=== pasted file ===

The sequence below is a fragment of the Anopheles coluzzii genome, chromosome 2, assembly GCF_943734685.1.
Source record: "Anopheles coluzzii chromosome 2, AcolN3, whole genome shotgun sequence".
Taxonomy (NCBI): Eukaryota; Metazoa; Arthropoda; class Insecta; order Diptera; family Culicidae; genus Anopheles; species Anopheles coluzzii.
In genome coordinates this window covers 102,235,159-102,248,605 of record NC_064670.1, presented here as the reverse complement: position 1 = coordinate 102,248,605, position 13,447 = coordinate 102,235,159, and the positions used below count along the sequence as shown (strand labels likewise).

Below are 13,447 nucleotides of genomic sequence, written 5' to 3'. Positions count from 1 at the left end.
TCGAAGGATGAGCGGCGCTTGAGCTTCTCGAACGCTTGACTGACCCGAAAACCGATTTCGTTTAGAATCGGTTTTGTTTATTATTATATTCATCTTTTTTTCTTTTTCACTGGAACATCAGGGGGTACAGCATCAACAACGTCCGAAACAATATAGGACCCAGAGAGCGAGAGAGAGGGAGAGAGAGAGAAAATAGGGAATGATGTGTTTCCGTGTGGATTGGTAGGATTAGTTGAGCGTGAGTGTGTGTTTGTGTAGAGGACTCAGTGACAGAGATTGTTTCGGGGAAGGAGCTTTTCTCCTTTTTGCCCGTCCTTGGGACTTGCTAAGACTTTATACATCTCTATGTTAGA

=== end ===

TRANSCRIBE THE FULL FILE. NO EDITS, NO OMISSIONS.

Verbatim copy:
The sequence below is a fragment of the Anopheles coluzzii genome, chromosome 2, assembly GCF_943734685.1.
Source record: "Anopheles coluzzii chromosome 2, AcolN3, whole genome shotgun sequence".
Taxonomy (NCBI): Eukaryota; Metazoa; Arthropoda; class Insecta; order Diptera; family Culicidae; genus Anopheles; species Anopheles coluzzii.
In genome coordinates this window covers 102,235,159-102,248,605 of record NC_064670.1, presented here as the reverse complement: position 1 = coordinate 102,248,605, position 13,447 = coordinate 102,235,159, and the positions used below count along the sequence as shown (strand labels likewise).

Below are 13,447 nucleotides of genomic sequence, written 5' to 3'. Positions count from 1 at the left end.
TCGAAGGATGAGCGGCGCTTGAGCTTCTCGAACGCTTGACTGACCCGAAAACCGATTTCGTTTAGAATCGGTTTTGTTTATTATTATATTCATCTTTTTTTCTTTTTCACTGGAACATCAGGGGGTACAGCATCAACAACGTCCGAAACAATATAGGACCCAGAGAGCGAGAGAGAGGGAGAGAGAGAGAAAATAGGGAATGATGTGTTTCCGTGTGGATTGGTAGGATTAGTTGAGCGTGAGTGTGTGTTTGTGTAGAGGACTCAGTGACAGAGATTGTTTCGGGGAAGGAGCTTTTCTCCTTTTTGCCCGTCCTTGGGACTTGCTAAGACTTTATACATCTCTATGTTAGA